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Edit: What I really need to know WHICH ssh key from authorized_keys has been used to identify the currently logged on user.

According to "man sshd":

Protocol 2 public key consist of options, keytype, base64-encoded key, comment.

I see that when I use ssh-keygen, the comment is usually the local identity of the user. Is there any way to access this value when I'm on the remote computer ? (Kind of like the SSH_CLIENT shell variable)

(Assuming I enforce the comment to be a remote identity of some sort, I would like to log this from a shell-script! This is on ubuntu)

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I wonder if, after almost 4 years, you managed to find a solution for this problem. I am looking for something quite close to this: to identify user/email even when people did a connection as ROOT. I would even go so far to trust them if they would provide this information as an ENV variable that would be passed from the ssh client machine to the current server. –  sorin May 4 at 13:33

6 Answers 6

I personally would not recommend this solution, but am posting this for the sake of discussion.

If you're willing to:

  1. Change the Logging level of SSHd
  2. Give your script access to /var/log/secure (or equivalent log file)

You can set "LogLevel DEBUG" in sshd_config to get the following entries each time an ssh key is used successfully for authentication:

Aug 13 11:51:13 myhost sshd[20195]: debug1: matching key found: file /home/myuser/.ssh/authorized_keys, line 3
Aug 13 11:51:13 myhost sshd[20195]: Found matching DSA key: 00:aa:bb:cc:dd:ee:00:c0:0b:fa:ce:00:00:ab:cd:ef

Writing a script to parse the logs and retrieve the relevant information would be trivial. You could probably grep for "sshd[$PPID]" to reduce the lines the script has to munge.

Do note that changing the loglevel to DEBUG will increase the size of your logs considerable and may violate the privacy of users. From "man sshd_config":

Logging with a DEBUG level violates the privacy of users and is not recommended.

I'm sure there are various steps one can take to make this solution a little less ghastly (e.g. logging sshd DEBUG info to a different file and controlling access to that file and the script) but at the end if the day it will still make you cringe.

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1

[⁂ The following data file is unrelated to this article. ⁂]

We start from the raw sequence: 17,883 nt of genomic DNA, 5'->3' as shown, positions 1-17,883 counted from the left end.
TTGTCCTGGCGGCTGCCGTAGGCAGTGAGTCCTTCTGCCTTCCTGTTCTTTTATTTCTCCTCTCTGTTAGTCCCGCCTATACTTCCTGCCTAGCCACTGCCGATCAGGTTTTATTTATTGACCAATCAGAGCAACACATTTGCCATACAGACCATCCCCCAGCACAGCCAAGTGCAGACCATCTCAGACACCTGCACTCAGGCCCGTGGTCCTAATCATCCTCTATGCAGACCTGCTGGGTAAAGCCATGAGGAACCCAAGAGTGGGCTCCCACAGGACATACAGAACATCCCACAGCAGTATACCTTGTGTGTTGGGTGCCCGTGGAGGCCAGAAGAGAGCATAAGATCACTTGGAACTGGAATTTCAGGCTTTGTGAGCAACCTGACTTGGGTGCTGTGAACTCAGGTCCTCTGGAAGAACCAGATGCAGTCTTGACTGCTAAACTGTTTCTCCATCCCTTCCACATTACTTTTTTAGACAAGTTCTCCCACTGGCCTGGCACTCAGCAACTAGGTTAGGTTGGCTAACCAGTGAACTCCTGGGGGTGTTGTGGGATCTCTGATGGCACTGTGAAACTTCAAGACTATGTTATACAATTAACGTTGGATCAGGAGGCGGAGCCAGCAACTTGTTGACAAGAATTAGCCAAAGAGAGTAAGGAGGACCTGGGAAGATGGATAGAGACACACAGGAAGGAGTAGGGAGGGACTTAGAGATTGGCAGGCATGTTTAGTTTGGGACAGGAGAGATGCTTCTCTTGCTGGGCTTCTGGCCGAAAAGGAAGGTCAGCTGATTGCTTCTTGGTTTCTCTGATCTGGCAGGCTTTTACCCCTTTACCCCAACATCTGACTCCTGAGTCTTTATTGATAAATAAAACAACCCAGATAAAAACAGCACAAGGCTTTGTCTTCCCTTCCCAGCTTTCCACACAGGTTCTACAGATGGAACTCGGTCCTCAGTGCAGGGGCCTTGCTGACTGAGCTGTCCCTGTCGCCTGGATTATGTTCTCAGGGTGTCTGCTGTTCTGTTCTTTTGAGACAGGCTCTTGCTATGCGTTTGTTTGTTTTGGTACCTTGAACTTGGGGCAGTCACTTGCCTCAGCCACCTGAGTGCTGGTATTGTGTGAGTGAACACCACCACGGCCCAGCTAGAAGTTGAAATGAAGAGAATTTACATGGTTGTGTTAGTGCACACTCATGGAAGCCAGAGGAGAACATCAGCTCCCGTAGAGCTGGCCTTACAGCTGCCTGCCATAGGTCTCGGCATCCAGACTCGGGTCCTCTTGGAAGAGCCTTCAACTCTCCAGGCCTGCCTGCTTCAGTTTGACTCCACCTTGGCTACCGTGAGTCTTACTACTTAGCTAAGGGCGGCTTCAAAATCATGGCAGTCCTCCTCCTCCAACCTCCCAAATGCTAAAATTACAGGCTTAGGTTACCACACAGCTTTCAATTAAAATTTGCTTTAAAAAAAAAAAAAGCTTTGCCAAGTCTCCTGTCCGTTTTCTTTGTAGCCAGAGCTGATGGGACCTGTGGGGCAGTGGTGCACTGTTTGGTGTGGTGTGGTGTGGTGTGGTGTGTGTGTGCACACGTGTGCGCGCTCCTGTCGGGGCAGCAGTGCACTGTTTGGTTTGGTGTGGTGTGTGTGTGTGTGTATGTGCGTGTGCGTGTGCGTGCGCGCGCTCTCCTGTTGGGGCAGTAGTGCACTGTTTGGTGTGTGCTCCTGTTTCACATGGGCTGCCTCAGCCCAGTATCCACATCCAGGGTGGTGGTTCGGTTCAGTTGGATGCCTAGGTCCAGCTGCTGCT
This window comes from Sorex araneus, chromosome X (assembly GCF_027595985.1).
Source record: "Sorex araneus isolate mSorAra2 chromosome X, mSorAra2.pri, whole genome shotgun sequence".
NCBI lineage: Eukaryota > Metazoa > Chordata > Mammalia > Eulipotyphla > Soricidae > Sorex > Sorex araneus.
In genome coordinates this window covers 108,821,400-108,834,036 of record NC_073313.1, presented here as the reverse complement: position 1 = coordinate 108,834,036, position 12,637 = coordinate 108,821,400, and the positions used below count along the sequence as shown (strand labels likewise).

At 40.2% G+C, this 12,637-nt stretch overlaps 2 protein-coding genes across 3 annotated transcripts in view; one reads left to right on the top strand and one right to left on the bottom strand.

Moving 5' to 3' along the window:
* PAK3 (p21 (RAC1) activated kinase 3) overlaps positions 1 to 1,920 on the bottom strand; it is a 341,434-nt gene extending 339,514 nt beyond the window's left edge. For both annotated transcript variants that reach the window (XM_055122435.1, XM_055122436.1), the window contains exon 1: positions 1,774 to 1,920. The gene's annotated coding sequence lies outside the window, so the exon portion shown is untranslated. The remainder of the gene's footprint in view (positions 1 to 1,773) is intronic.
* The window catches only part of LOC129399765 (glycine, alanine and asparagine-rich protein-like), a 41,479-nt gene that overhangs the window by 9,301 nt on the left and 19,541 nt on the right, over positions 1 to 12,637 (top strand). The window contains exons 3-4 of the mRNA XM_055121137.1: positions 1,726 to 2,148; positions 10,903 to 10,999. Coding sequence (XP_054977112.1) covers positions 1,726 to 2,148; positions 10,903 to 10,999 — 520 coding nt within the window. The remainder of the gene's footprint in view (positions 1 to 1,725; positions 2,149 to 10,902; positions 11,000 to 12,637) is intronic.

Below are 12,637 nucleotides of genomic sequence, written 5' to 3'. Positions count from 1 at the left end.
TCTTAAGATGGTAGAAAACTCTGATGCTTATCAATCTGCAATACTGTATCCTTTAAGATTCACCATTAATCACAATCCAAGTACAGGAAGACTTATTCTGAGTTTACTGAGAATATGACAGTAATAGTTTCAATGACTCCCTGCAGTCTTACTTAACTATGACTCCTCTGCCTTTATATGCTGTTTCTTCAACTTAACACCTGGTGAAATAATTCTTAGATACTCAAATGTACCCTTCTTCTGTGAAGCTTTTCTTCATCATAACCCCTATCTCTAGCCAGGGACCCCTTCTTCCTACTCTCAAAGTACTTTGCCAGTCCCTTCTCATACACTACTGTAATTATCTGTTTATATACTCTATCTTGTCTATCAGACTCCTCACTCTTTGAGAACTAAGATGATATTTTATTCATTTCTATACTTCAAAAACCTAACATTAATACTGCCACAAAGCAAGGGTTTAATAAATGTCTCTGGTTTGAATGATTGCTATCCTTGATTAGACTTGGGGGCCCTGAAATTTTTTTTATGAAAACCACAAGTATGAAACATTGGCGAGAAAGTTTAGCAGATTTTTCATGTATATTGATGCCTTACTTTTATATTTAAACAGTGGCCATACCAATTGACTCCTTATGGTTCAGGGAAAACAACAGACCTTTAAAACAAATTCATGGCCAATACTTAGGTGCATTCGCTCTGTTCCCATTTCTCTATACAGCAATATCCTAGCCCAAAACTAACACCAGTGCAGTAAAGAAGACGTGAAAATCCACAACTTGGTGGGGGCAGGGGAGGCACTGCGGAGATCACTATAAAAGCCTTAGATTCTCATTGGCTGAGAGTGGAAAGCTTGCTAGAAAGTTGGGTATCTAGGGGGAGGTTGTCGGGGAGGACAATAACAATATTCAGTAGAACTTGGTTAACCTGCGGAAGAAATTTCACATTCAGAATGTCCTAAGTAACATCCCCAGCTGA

According to "man sshd" I should be able to add a "command" to the options field of each ssh key and this command would be executed when the key is used for authentication. I suppose I could use this to hack something together. I was hoping for a less spooky solution –  krosenvold Aug 13 '09 at 20:24
1  
I suppose the environment option is even simpler –  krosenvold Aug 13 '09 at 20:25

This will help if you want to track the login from a script on the SSHd machine.

Step 1: Shell variable 'SSH_CLIENT' gives you two parts of the information

  • The remote IP address (192.168.1.2 in the line below)
  • The remote TCP port over which the client connected (56120 below)
    SSH_CLIENT='192.168.1.2 56120 22'  
                ----------- -----  
                 Source IP   Port


Step 2: You can now do a login (backwards) to the source IP (192.168.1.2) and check the UserID.

SSHd-Server$ ssh you@192.168.1.2 exec "netstat -et  | grep 56120"  
 tcp  0  0 hostname:56120 localhost:ssh ESTABLISHED user1  9937126
                    -----                           ----- 

You have identified user1@192.168.1.2.

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But this solution requires that the sshd machine be able to log on to all the client machines. –  krosenvold Aug 13 '09 at 7:02
    
@krosenvold, quite true. I am assuming a generally unix environment with the SSHd owner having at least a basic login access on the source machines. –  nik Aug 13 '09 at 11:41
    
I wish, I wish but my clients are a hetrogenous lot –  krosenvold Aug 13 '09 at 20:17

It's for convenience, from the ssh-keygen man page on Debian:

For RSA1 keys, there is also a comment field in the key file that is only for convenience to the user to help identify the key. The comment can tell what the key is for, or whatever is useful. The comment is initialized to “user@host” when the key is created, but can be changed using the -c option.